Learning Gene Regulatory Networks with Gaussian Bayesian Networks

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Supervisor:
Gézsi András
Department of Measurement and Information Systems

One of the main reasons the informational revolution is taking place is the emergence of rapidly growing datasets that enables us to extract more information from the given field than we could before. This evolution had a huge impact on human biological areas as well: a good example is the mapping of the human genome.

In my research I studied the area of gene regulatory networks: in the last few years, the appearance of DNA microarray technology has led to the availability of huge datasets on different websites, such as the Gene Expression Omnibus.

My development is aimed to process data acquired from such sources. I created an application that tries to reconstruct the actual connections with continuous Bayesian Networks. I implemented a scoring function that is able to calculate the likelihood of different sets of parent nodes based on the data. I try to find the exact structure by using two of the most common local searching algorithms: hill climbing and simulated annealing. In addition to that I introduced a regularization technique as well, which allows us to keep the number of edges in the graph to a minimum.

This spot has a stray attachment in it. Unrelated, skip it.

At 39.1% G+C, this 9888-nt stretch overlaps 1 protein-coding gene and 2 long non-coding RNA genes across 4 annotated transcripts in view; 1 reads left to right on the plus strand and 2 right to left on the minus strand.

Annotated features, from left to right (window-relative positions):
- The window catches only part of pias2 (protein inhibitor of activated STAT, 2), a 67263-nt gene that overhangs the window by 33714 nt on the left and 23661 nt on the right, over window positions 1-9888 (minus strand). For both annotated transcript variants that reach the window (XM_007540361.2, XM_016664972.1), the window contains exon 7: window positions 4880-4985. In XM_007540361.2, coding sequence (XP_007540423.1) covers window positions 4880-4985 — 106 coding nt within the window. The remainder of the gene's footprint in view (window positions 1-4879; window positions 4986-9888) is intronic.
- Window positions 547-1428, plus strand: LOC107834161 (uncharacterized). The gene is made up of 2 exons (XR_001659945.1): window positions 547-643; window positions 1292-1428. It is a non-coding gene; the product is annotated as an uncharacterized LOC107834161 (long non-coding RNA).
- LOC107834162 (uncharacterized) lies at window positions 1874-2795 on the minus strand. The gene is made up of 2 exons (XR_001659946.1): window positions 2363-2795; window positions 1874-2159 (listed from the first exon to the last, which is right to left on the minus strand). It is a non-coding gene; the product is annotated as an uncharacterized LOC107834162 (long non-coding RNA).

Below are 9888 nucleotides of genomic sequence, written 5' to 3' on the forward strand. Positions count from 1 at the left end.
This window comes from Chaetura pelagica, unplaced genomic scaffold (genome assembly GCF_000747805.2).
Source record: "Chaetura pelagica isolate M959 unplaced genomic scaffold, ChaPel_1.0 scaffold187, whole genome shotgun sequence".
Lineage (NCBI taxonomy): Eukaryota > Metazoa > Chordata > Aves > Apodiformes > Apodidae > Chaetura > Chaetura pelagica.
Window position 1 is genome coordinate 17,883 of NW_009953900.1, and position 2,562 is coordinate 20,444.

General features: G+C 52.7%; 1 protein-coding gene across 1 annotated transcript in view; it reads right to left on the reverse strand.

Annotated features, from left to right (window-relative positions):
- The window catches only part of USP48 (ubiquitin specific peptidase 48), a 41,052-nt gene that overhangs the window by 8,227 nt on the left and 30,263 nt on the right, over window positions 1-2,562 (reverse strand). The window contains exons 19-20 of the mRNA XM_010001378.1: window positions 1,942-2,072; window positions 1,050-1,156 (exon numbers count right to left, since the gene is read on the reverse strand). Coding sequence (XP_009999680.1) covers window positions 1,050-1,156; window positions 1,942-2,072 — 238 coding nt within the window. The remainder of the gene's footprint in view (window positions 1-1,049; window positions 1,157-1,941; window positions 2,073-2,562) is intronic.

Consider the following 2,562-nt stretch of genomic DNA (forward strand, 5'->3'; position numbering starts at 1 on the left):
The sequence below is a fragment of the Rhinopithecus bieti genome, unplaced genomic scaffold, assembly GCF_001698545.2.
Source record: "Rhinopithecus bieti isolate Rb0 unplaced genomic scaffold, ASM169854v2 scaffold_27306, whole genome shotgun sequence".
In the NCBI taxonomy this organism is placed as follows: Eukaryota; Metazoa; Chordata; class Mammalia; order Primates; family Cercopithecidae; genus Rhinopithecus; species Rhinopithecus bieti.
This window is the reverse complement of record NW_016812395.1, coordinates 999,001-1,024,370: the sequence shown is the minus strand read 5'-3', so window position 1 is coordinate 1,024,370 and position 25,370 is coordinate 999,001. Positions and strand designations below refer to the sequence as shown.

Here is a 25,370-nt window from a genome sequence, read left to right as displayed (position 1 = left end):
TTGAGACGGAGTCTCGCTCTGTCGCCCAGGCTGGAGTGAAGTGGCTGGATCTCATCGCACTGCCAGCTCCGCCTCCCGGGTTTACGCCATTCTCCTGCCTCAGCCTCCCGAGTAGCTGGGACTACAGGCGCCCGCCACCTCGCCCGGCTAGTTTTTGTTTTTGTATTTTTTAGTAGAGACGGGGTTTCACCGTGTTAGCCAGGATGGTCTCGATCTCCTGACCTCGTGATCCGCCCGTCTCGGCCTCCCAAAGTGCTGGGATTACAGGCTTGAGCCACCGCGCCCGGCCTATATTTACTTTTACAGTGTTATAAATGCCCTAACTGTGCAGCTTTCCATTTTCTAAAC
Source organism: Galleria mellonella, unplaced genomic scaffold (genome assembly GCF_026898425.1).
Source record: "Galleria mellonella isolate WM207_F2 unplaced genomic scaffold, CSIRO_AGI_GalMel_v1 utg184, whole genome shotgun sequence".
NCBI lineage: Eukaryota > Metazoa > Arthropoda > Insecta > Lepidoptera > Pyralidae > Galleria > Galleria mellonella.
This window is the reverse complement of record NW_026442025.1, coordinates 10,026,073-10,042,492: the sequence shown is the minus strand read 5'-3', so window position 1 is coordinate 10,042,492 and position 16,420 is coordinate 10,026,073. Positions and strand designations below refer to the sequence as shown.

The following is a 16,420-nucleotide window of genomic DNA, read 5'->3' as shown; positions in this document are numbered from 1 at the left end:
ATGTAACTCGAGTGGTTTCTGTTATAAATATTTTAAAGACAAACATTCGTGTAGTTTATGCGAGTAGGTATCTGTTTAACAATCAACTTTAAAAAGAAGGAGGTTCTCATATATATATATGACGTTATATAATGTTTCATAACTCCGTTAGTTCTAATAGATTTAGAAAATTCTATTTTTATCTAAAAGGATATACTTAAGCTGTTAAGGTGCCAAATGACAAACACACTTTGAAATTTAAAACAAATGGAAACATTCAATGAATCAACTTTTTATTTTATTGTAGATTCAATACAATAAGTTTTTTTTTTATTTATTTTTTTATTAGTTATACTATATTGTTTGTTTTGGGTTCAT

To assess the performance of the algorithms I introduced various evaluation metrics and examined how they perform with different amounts of data. I compared the two searching algorithms and came to the conclusion that in case of this unique problem hill climbing may perform better. Furthermore, I analyzed the effect of regularization on the test results, and offered a method to find the ideal weight of the regularization term.

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